Details on Why the Self-Driving Ford Mustang Struggled at Goodwood
The video below shows the first attempt by the autonomous 1965 Ford Mustang built by Siemens and Cranfield University. You may have seen this video when we featured it last week, but in this first run up the Goodwood Hill Climb course, the self-driving antique pony car has a miserable time following a normal racing line.
As soon as the run begins, the car weaves side to side like a drunk stumbling home after a long night at the bar and within the first few seconds of the run, the car runs off course, nearly hitting the straw bales before the human driver took control and saved the day. In fact, the human behind the wheel spent a great deal of that first run trying to keep the car on the road and while things would improve on later runs – this stunt proved to be a pair of black eyes for the autonomous vehicle movement.
Many people who are skeptical of letting a laptop drive their car were quick to point out that if a specially prepared autonomous car couldn’t safety navigate a fairly simple course at low speed then it can’t possibly be safe on public roads. Of course, this view ignores the fact that there is already autonomous technology at work on public roads that functions far smoother than this car, but in any case, those drivers who dislike the idea of self-driving cars had a good laugh at the 1965 Mustang.
According to The Sunday Times, the biggest issue was a mechanical failure in one of the 1965 Mustangs key systems, along with some very poor planning on the part of the team that set up the autonomous gadgetry.
Power Steering Failure
When Siemens and Cranfield University teamed up to install the future of automotive technology into an iconic classis car, they wanted to blend old and new as much as possible, so they used all of the mechanical components of the 1965 Ford Mustang. The autonomous system was designed to control the throttle, the brakes, the steering and the transmission, with everything working harmoniously in testing.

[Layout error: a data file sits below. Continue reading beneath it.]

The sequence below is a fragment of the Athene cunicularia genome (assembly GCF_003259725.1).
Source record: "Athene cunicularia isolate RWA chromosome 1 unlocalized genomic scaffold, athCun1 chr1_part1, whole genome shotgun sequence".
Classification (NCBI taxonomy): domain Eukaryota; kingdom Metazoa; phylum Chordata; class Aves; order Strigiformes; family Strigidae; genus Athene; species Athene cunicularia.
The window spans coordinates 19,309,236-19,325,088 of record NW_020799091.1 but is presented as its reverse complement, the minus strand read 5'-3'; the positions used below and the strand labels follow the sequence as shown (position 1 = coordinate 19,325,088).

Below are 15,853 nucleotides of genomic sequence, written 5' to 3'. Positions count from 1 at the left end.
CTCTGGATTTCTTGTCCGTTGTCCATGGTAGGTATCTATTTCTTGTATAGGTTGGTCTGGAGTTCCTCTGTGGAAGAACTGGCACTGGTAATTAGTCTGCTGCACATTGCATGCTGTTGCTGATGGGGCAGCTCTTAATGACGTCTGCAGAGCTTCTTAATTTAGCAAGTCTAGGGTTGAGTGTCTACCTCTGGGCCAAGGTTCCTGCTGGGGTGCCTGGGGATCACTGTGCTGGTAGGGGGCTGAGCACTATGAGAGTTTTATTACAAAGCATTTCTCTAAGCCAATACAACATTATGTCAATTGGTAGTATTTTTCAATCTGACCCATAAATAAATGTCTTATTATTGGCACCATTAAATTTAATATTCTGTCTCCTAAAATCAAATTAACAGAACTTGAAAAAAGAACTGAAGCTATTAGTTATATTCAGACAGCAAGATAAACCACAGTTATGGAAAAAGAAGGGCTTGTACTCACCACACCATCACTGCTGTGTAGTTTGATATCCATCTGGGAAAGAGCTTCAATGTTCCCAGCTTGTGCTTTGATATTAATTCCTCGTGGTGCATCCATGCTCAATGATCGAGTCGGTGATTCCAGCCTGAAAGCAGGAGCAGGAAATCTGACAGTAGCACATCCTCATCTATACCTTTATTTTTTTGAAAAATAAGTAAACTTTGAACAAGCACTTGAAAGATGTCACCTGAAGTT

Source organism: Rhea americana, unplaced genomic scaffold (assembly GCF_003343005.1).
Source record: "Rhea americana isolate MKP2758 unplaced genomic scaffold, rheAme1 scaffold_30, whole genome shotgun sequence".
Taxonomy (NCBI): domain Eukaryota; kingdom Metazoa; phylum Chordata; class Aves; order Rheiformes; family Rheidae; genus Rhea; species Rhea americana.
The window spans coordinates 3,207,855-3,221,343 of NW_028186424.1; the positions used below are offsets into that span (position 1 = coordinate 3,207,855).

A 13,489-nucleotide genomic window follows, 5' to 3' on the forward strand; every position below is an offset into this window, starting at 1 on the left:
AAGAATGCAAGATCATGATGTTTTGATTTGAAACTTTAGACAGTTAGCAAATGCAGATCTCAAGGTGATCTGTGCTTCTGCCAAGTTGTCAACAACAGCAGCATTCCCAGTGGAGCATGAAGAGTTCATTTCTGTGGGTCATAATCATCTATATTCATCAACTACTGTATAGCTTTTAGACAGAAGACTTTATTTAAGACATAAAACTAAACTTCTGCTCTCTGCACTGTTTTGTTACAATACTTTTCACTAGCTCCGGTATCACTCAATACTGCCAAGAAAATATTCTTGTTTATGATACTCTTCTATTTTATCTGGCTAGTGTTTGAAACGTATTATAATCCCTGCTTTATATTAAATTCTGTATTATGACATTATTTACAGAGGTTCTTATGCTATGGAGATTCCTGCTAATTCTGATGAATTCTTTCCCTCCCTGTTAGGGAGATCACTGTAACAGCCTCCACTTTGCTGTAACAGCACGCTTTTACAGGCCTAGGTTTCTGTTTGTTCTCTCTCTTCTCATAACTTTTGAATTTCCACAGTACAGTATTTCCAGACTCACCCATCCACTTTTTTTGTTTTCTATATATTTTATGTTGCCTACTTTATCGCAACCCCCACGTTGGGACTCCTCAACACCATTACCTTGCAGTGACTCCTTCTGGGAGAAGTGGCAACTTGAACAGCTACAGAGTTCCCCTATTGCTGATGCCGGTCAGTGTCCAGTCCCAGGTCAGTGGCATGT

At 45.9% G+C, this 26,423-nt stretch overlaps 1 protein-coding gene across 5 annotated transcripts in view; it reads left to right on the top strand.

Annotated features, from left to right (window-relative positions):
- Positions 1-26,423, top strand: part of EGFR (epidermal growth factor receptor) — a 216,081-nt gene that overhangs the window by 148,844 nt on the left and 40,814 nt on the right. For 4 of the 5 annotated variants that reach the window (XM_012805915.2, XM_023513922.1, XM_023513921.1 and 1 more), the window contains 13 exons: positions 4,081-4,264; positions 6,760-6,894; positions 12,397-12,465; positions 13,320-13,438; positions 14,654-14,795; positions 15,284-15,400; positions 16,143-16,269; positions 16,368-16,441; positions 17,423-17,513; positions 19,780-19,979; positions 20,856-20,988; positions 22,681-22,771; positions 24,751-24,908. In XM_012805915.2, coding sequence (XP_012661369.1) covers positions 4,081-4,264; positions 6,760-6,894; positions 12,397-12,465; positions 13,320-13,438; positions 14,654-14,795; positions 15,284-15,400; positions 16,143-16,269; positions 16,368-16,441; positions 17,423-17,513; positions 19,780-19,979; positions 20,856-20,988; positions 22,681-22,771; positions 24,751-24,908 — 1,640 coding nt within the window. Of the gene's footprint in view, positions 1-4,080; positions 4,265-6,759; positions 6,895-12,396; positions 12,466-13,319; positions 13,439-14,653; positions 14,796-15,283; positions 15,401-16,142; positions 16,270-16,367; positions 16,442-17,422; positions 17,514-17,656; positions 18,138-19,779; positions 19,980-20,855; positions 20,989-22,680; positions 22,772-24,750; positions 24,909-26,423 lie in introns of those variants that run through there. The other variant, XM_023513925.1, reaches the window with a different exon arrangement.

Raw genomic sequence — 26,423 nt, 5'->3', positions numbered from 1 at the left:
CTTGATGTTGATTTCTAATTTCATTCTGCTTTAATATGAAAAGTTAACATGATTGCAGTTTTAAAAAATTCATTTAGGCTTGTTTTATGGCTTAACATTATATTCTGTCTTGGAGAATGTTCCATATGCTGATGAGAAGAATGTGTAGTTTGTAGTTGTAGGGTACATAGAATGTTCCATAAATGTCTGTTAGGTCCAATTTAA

However, when the team arrived at Goodwood, they found that the power steering system was leaking fluid. They made some repairs, but even after the fix, the troubled power steering system required more force to turn the wheels than had originally been programmed into the self-driving system. This forced the team to make some programming changes at the event, to literally tell the system to turn the steering wheel with more force.
Unfortunately, their calculations were off, so when the car hit the track for the first time, the autonomous steering system didn’t turn the wheel with enough force so the car didn’t turn as much as the system expected – nearly sending it into the straw bales. The team was able to make adjustments after this run and later runs to improve the situation, but the failing power steering system played the biggest role in the early problems for the classic Mustang.
Next, many people wondered why the car wandered from side to side as it slowly made its way up the track. It turns out that the television production crew told the programming team that it would make for better viewing if there was a lot of motion in the steering wheel. So, the programmers set up the system to intentionally weave back and forth, letting us all watch in horror as the car pointlessly swerved closer and closer to the barriers.
To make matters worse, the radar systems installed on the 1965 Mustang had been turned off for the run, as the team was concerned that an unusual change in the safety barriers (as when another car crashed) would cause some confusion for the radar systems. With this in mind, they used a GPS location system with accompanying accelerometers and gyroscopes to guide the car, but the team found that the GPS signal kept breaking up and television broadcasting equipment in the car caused further interference with the systems.
In other words, the 53-year old mechanical parts started the event off on the wrong foot and the programming of the system led to more problems, complicated by interference and signal issues with the guidance systems.